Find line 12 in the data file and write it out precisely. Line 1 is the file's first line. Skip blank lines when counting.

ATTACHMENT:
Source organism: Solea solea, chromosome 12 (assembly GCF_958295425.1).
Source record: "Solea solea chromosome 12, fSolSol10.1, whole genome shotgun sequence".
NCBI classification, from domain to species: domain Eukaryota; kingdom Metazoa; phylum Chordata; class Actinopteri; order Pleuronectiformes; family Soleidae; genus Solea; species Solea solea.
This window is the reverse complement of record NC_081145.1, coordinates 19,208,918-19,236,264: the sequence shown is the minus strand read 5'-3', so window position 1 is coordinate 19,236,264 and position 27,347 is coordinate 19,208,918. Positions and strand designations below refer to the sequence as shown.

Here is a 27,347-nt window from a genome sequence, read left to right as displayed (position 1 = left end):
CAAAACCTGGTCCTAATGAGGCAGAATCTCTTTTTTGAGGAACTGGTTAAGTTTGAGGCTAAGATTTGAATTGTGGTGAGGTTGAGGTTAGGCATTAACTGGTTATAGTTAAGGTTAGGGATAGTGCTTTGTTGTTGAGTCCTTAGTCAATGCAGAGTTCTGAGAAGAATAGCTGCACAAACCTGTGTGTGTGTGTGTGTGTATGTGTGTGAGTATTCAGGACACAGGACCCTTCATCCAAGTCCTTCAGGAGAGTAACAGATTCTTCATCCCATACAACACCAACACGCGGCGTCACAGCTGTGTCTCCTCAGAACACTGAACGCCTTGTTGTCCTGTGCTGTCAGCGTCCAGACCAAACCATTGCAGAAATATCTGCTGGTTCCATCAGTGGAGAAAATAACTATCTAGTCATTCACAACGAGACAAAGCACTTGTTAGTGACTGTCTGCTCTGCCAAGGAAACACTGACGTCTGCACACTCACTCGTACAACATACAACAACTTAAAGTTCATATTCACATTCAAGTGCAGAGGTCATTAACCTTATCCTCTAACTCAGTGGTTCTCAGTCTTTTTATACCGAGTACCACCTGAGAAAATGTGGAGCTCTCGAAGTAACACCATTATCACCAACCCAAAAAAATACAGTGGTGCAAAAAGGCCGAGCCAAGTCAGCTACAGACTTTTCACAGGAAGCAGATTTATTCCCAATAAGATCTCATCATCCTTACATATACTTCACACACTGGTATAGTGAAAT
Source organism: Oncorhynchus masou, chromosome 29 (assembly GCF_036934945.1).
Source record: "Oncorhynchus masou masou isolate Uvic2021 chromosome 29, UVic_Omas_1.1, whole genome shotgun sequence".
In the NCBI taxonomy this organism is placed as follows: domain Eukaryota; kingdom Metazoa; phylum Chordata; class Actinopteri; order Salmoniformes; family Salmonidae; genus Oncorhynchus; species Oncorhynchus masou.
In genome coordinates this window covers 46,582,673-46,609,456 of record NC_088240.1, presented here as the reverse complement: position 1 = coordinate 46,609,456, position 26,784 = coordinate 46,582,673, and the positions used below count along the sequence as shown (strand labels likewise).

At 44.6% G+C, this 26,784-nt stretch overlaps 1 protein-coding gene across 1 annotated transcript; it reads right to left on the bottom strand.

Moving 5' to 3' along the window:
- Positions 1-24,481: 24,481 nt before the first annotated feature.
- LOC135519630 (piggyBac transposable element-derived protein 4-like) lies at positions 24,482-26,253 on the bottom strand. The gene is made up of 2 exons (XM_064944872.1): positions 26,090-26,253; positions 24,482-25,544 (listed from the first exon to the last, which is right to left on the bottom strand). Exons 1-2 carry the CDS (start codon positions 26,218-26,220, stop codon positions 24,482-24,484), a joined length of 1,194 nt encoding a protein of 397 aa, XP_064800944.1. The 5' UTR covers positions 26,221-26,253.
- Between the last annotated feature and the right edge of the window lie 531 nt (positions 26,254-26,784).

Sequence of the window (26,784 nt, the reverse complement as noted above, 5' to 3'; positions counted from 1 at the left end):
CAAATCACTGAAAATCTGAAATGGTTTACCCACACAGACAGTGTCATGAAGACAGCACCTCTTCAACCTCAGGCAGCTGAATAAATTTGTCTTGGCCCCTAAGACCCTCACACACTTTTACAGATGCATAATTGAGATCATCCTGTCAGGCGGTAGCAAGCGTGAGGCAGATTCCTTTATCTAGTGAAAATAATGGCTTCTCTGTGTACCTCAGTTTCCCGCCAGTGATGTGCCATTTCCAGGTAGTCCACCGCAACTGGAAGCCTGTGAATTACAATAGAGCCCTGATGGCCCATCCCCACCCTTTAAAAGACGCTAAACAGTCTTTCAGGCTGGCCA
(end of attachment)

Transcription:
Moving 5' to 3' along the window: